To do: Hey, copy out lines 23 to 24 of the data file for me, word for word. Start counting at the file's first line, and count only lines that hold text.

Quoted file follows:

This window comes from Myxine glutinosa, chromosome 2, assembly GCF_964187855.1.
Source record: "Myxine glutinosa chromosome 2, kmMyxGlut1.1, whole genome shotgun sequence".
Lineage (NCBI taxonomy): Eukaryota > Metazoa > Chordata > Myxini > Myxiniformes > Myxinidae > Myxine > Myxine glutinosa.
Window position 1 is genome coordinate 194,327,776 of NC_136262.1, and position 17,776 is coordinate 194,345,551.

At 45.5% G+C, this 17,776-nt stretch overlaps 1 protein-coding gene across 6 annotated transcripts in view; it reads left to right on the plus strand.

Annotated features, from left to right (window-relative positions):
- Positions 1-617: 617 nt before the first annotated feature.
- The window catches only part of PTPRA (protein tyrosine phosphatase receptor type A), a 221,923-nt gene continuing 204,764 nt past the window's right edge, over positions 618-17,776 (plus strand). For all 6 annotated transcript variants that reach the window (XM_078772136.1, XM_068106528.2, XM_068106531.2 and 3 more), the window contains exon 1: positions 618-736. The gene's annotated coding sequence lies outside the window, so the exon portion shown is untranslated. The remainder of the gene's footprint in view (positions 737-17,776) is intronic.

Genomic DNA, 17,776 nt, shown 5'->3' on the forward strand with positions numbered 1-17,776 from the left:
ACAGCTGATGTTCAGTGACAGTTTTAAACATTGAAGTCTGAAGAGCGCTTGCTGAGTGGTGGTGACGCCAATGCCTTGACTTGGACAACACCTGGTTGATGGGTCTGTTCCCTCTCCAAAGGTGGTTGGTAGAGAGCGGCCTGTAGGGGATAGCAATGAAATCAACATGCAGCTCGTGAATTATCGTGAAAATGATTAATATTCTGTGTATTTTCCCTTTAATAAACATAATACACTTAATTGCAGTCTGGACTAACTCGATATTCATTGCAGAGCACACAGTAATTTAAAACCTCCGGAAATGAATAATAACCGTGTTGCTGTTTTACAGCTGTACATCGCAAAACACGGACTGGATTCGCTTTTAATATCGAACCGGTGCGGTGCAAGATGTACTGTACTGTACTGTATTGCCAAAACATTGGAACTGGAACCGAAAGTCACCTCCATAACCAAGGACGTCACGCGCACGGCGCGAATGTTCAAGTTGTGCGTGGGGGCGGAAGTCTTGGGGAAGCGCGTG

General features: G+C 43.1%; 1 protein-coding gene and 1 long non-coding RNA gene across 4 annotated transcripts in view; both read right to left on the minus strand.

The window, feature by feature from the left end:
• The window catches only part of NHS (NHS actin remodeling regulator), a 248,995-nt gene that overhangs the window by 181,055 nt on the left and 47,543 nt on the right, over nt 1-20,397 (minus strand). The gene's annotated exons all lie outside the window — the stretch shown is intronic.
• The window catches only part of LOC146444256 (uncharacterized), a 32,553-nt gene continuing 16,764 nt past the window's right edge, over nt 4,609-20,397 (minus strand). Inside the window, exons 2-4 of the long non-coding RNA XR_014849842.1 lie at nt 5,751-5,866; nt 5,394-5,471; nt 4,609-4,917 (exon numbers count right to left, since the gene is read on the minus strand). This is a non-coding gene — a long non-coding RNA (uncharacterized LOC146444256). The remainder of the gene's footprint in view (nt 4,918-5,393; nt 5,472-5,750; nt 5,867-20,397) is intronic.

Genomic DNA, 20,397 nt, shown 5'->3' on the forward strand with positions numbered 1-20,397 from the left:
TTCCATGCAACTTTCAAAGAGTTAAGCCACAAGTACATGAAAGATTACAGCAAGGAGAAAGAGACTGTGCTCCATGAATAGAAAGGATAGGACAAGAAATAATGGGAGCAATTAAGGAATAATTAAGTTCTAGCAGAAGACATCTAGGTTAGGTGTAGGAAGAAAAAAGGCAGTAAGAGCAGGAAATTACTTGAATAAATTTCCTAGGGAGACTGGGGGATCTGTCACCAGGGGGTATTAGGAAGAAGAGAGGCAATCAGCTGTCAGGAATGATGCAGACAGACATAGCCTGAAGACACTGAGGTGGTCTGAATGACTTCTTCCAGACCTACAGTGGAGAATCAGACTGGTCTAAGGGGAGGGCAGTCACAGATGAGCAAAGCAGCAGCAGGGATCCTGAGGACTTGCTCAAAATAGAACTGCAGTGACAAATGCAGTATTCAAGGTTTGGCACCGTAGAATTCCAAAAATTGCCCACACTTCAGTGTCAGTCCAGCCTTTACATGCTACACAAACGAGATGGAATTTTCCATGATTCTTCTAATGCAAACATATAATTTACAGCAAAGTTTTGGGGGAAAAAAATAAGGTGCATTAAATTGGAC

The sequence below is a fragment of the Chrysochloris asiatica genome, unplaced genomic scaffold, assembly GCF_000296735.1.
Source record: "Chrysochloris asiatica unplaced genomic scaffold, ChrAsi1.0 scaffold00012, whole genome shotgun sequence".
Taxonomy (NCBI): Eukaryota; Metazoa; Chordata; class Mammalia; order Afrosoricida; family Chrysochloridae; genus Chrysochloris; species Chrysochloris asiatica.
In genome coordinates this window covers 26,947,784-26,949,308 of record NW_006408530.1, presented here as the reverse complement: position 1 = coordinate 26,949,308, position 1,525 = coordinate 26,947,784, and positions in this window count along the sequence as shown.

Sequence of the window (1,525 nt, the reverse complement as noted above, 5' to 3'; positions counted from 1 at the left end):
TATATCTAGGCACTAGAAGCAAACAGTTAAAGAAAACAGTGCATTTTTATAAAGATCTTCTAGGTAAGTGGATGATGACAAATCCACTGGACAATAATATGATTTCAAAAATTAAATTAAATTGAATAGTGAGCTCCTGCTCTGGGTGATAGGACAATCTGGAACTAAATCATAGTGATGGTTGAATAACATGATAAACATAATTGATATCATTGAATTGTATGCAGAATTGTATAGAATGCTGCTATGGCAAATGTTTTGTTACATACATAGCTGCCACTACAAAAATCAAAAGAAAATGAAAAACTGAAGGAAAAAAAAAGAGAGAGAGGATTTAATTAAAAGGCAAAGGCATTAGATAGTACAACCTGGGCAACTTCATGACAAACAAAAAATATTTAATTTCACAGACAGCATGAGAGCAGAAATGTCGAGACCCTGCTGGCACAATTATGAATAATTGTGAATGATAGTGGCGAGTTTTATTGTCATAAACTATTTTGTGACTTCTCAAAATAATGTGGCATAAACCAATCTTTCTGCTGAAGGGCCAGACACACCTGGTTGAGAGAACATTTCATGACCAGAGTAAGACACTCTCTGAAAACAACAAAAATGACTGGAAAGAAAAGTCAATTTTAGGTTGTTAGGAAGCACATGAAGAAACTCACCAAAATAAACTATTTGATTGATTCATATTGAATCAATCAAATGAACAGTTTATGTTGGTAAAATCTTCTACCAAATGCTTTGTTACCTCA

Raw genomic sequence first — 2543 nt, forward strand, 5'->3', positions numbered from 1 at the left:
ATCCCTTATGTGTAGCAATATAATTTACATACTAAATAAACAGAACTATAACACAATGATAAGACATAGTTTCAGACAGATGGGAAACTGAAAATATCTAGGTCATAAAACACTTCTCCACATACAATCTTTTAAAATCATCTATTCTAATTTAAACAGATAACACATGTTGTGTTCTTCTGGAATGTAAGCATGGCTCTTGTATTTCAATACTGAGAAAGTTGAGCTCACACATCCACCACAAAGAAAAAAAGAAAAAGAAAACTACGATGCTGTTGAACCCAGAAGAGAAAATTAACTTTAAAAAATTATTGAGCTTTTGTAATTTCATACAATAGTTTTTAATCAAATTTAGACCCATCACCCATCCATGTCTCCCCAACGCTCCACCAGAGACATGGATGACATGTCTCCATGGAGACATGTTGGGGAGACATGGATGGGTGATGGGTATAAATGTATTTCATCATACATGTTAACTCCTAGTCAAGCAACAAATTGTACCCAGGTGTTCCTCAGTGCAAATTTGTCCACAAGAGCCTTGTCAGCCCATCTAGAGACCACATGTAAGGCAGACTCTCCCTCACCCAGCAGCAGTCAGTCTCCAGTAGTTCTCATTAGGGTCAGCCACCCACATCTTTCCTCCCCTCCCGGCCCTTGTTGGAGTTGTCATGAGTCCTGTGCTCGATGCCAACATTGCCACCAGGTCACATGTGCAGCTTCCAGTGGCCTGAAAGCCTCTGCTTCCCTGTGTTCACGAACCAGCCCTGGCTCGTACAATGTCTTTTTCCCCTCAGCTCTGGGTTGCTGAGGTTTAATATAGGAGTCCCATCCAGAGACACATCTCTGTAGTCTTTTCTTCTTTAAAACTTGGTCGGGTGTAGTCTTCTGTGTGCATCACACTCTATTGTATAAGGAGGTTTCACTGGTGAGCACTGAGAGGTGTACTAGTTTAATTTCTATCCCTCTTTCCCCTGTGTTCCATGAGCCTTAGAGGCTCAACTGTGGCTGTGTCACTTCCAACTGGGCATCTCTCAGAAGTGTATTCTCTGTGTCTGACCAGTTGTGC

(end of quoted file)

Raw genomic sequence first — 2543 nt, forward strand, 5'->3', positions numbered from 1 at the left:
ATCCCTTATGTGTAGCAATATAATTTACATACTAAATAAACAGAACTATAACACAATGATAAGACATAGTTTCAGACAGATGGGAAACTGAAAATATCTAGGTCATAAAACACTTCTCCACATACAATCTTTTAAAATCATCTATTCTAATTTAAACAGATAACACATGTTGTGTTCTTCTGGAATGTAAGCATGGCTCTTGTATTTCAATACTGAGAAAGTTGAGCTCACACATCCACCACAAAGAAAAAAAGAAAAAGAAAACTACGATGCTGTTGAACCCAGAAGAGAAAATTAACTTTAAAAAATTATTGAGCTTTTGTAATTTCATACAATAGTTTTTAATCAAATTTAGACCCATCACCCATCCATGTCTCCCCAACGCTCCACCAGAGACATGGATGACATGTCTCCATGGAGACATGTTGGGGAGACATGGATGGGTGATGGGTATAAATGTATTTCATCATACATGTTAACTCCTAGTCAAGCAACAAATTGTACCCAGGTGTTCCTCAGTGCAAATTTGTCCACAAGAGCCTTGTCAGCCCATCTAGAGACCACATGTAAGGCAGACTCTCCCTCACCCAGCAGCAGTCAGTCTCCAGTAGTTCTCATTAGGGTCAGCCACCCACATCTTTCCTCCCCTCCCGGCCCTTGTTGGAGTTGTCATGAGTCCTGTGCTCGATGCCAACATTGCCACCAGGTCACATGTGCAGCTTCCAGTGGCCTGAAAGCCTCTGCTTCCCTGTGTTCACGAACCAGCCCTGGCTCGTACAATGTCTTTTTCCCCTCAGCTCTGGGTTGCTGAGGTTTAATATAGGAGTCCCATCCAGAGACACATCTCTGTAGTCTTTTCTTCTTTAAAACTTGGTCGGGTGTAGTCTTCTGTGTGCATCACACTCTATTGTATAAGGAGGTTTCACTGGTGAGCACTGAGAGGTGTACTAGTTTAATTTCTATCCCTCTTTCCCCTGTGTTCCATGAGCCTTAGAGGCTCAACTGTGGCTGTGTCACTTCCAACTGGGCATCTCTCAGAAGTGTATTCTCTGTGTCTGACCAGTTGTGC